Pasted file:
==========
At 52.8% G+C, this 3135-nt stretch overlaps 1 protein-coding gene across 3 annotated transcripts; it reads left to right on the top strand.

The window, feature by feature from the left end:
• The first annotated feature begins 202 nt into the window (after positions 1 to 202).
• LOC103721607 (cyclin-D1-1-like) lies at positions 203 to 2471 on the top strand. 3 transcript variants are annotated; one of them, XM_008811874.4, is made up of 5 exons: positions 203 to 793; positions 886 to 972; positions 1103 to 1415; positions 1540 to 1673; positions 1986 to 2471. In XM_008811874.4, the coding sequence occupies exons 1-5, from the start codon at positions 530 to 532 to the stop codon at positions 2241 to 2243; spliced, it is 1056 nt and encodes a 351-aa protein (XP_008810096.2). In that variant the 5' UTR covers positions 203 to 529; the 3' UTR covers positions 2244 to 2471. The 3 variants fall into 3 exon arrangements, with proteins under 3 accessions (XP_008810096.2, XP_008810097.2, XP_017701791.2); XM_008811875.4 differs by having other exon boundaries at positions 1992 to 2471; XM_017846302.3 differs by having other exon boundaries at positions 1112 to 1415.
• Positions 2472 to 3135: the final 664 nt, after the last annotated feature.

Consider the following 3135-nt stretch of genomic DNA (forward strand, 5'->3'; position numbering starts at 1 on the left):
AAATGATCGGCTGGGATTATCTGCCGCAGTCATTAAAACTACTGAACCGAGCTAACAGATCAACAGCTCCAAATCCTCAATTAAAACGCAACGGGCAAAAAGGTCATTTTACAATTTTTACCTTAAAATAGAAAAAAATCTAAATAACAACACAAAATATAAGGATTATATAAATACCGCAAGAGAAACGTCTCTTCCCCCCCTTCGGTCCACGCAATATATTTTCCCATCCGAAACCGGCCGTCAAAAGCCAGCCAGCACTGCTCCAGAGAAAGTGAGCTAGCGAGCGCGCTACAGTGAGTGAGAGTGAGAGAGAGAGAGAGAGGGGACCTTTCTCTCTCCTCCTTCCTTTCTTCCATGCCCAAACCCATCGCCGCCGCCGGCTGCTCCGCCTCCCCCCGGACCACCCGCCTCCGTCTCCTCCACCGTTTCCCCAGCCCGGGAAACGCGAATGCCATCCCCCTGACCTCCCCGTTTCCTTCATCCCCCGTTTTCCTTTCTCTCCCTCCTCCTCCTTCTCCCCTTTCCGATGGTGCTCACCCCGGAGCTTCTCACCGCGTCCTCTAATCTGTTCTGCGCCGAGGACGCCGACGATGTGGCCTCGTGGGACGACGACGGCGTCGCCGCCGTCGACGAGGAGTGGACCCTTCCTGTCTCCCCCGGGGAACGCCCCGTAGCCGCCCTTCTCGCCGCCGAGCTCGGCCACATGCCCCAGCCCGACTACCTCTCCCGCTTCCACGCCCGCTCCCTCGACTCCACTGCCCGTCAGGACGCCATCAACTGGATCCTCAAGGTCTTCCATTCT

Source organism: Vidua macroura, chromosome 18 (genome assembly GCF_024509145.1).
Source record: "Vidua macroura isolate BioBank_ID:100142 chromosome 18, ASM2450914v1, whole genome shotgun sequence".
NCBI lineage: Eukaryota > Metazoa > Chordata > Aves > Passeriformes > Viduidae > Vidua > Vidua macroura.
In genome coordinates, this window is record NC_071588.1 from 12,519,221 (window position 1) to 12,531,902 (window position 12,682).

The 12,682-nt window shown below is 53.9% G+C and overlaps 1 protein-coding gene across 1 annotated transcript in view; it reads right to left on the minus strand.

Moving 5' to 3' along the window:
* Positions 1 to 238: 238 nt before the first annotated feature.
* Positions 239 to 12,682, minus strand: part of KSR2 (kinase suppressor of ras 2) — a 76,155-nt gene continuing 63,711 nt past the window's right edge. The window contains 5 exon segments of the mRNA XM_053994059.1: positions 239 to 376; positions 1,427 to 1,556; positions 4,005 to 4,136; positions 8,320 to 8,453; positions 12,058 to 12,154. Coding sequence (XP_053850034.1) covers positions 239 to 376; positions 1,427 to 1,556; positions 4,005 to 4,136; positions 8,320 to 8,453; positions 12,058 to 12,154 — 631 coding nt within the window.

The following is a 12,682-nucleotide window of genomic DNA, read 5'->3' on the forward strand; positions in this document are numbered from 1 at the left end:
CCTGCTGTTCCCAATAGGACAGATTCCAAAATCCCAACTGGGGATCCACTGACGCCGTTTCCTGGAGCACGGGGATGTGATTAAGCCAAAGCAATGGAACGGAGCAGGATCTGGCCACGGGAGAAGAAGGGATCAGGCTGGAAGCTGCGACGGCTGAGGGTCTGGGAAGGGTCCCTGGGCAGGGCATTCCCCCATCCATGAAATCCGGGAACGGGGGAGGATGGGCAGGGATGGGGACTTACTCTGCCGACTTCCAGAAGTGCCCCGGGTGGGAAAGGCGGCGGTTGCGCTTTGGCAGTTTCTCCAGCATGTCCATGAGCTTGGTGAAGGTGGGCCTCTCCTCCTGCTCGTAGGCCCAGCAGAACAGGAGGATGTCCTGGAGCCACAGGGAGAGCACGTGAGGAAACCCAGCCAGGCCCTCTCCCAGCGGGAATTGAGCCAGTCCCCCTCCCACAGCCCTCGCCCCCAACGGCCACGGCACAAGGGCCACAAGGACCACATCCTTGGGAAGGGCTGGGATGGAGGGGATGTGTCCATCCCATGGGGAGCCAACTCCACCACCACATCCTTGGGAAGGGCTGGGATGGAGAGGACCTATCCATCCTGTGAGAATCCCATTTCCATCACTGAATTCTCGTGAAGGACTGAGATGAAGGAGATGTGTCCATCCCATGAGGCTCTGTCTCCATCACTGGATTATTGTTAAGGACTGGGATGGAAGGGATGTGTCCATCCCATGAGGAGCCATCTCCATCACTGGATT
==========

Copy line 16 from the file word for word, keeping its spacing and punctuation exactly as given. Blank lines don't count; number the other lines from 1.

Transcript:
The following is a 12,682-nucleotide window of genomic DNA, read 5'->3' on the forward strand; positions in this document are numbered from 1 at the left end: